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Help with Organic Schedule/Stuff

Posted by wmarkw GA (My Page) on
Tue, Apr 10, 12 at 12:17

I live in Evans, GA. I have builders Bermuda in the front yard and Tif 419 in the back. I have roughly 6K sq/ft of yard. My back yard was sod 2+ years ago and I have done well keeping crabby grass out. The front not so much. I did Halts, etc last season and still got it but it was really bad the year before when we moved in with no treatment, so I�m hoping this year I have stopped it. I over seeded the front yard with winter rye last fall and then I did the Halts application in February. I had no winter weeds which I�m proud about. So I now want to move to a partial organic schedule as we have an active family playing outside with our new dog. I just bought 2 40lb sacks of horse alfalfa pellets from the Tractor Supply Store. I have since read about Milorganite and also the soy bean meal. The winter rye is slowly dying off and the Bermuda is greening up; in the back yard I did not over seed with rye and the Tif 419 is greening up as well. This is the schedule I was thinking about following:

April: Alfalfa pellets

May: Soy Bean Meal (can someone give me a brand or link from Tractor Supply of the kind I should get?? Not sure on this one)
May: Don�t flame me but I want to put down another sack of Halts to help with the late blooming crab grass (the july/august stuff)

June: Milorganite

July: Milorganite

August: Alfalfa Pellets or Soy Bean

September: Halts
November: Scotts Winterize

February/March: Halts

Then start over the same process?



Follow-Up Postings:

RE: Help with Organic Schedule/Stuff

Can you tell the difference between front and back? Because builder's bermuda has been Tif 419 for at least 20 years. Maybe 40 years.

We've talked about how to do an organic approach to bermuda on another Internet forum and came to the conclusion that it is impractical to put enough fertilizer down to make it really glow. With your approach you'd be doing well to keep it from being brown and thin.

Have you found the Bermuda Bible on the Internet? Do that search and download it. Then print it and memorize it. Then retype it into your word processor to help you memorize it. Then do what you think will work with your lawn. Certainly you will do no harm at all with your approach. It just might not be a show place.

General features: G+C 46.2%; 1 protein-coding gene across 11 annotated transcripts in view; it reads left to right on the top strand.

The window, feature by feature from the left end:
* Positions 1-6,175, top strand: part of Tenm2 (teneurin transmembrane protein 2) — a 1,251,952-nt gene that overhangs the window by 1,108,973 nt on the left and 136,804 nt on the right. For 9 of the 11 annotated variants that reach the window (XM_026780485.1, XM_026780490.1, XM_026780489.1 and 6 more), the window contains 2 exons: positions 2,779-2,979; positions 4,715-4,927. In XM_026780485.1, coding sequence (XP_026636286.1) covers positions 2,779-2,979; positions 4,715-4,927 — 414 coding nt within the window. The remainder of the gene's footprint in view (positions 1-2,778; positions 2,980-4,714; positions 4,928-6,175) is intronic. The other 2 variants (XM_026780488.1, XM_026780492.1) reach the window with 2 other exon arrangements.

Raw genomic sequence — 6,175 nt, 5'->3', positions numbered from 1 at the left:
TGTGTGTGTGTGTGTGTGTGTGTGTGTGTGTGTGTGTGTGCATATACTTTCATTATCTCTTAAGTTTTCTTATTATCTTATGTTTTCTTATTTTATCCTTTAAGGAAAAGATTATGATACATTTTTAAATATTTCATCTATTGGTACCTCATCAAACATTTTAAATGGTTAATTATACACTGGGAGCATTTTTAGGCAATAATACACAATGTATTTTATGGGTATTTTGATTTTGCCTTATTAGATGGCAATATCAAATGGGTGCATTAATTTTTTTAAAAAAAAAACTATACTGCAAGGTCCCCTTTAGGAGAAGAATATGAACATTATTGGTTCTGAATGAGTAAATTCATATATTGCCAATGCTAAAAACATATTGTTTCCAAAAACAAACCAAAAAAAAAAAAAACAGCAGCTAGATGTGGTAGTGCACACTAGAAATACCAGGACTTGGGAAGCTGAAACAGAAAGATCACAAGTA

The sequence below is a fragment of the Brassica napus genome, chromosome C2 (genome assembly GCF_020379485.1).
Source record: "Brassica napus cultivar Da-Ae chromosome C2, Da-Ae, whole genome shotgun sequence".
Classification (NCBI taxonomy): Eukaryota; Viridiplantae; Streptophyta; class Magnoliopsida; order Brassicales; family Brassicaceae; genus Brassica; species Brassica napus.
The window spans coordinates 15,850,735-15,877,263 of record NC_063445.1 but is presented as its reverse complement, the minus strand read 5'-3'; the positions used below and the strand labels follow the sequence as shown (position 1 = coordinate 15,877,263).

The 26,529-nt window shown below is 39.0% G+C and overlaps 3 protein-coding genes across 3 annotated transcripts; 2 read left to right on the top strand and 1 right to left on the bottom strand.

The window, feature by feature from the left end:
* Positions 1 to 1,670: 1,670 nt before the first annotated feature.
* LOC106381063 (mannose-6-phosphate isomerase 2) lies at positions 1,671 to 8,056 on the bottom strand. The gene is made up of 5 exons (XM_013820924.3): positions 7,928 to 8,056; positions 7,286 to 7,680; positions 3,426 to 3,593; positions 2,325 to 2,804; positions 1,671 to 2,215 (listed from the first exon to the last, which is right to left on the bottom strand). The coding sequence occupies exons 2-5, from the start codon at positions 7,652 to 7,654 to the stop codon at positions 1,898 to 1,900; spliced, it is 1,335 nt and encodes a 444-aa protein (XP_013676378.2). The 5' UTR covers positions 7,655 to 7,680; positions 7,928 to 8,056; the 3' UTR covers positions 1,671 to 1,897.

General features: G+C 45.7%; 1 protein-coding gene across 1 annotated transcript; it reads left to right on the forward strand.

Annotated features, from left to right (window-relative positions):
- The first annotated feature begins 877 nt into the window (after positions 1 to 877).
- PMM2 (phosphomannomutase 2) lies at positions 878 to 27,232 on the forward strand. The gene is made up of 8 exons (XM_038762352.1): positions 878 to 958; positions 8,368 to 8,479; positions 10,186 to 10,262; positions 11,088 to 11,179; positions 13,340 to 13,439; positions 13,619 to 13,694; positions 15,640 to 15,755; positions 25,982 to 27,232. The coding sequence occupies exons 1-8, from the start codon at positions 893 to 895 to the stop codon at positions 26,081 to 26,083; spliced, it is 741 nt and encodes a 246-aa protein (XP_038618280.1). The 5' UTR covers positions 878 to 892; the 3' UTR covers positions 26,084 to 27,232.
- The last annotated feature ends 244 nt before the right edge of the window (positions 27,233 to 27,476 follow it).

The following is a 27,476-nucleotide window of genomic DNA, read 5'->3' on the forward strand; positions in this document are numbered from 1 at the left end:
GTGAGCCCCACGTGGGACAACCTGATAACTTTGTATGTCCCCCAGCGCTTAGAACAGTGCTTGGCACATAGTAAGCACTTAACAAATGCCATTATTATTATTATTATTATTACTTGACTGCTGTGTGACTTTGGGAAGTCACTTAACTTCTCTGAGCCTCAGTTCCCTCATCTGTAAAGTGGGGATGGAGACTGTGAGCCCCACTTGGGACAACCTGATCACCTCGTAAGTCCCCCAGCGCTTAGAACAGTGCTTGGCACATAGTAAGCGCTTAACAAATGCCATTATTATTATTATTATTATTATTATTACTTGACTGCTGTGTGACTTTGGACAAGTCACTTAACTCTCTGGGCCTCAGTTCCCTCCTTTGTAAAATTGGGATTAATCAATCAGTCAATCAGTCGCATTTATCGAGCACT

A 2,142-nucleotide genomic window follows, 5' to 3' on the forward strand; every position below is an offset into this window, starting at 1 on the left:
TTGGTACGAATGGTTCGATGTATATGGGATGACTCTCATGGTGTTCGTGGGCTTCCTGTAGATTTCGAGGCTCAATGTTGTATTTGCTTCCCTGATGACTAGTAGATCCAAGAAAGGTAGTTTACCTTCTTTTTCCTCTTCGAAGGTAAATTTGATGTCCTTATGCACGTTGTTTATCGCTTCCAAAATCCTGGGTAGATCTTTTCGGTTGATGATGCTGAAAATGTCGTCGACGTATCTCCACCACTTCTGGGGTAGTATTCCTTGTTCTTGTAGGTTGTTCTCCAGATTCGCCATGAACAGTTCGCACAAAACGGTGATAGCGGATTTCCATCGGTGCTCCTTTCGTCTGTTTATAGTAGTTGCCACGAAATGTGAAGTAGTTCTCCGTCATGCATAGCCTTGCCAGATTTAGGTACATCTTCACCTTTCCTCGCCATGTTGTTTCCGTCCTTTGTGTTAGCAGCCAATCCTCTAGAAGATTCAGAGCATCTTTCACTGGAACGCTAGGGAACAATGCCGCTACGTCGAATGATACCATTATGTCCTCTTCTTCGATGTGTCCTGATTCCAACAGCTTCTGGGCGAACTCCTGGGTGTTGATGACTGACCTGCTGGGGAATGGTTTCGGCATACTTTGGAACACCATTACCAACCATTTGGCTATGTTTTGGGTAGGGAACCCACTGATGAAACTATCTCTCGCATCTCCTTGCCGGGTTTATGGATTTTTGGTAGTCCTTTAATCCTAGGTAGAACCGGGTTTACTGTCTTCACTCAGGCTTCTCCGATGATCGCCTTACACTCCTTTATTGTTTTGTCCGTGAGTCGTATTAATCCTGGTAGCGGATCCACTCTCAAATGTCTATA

Any kind of soy bean meal that comes in a plain brown sack is fine. Grains are grains unless you are concerned about genetically modified grains.

Also you'll find that rabbit or chinchilla chow will go through a broadcast spreader much better than thumb-sized horse pellets. Plain brown sack.

Don't overseed with rye next year. When rye extends into the spring it delays the growth of the bermuda. Don't get sucked into doing what they do at professional sports facilities. They do overseed with rye and then in late winter use a special herbicide to kill the rye. That process allows the bermuda to come in on time.

RE: Help with Organic Schedule/Stuff

Ok thanks for the response. I wasnt aware that the organic method was a waste for bermuda lawns. I'm not opposed to synthetics; I just wanted to try something different. I put down 80lbs of Alfalfa pellets last night and I'm saving coffee grounds. I guess the more nitro the better for bermuda as long as I dont burn it. So skip Organics and use basic fertlizer (non weed/feed)? I have read the Bermuda bible. Thanks for you help.

RE: Help with Organic Schedule/Stuff

David, I wish I knew where that forum was. I could chime in as I've had great success with organic fertilization and Tif419. It's too early in the year to show you a decent picture. I'll try to remember to post one a little later.

Basically, I apply 10 lbs/1000 sq ft of CGM monthly starting in mid to late February. If I recall your posts, you use twice that amount. Sometimes I use cotton seed meal at a rate of 12 lbs/1000 sq ft. The higher rate is because I get cotton seed in 50 lb bags and CGM in 40 lb bags.

RE: Help with Organic Schedule/Stuff

wmarkw, calling organic a waste is beyond what I said. I've been considering that chemical approach to bermuda for a long time. As of now I am changing my mind slightly on that. While the chemical approach might work "best," I think you need to define what best means. I'm going to still support the Bermuda Bible in full but I'm going to suggest that a good organic fertilizer is still necessary to maintain the health of the soil. Together it should be a killer combination.

David, click on my user name and you can send me an email from my profile page. I would like to chat with you about it. When you write, please tell me where you are. Since you said North Texas, I assume DFW area. Interesting how the Texans located 300 miles north of you still refer to DFW as North Texas. But to outsiders, North Texas would be what we call The Panhandle. That confuses people.

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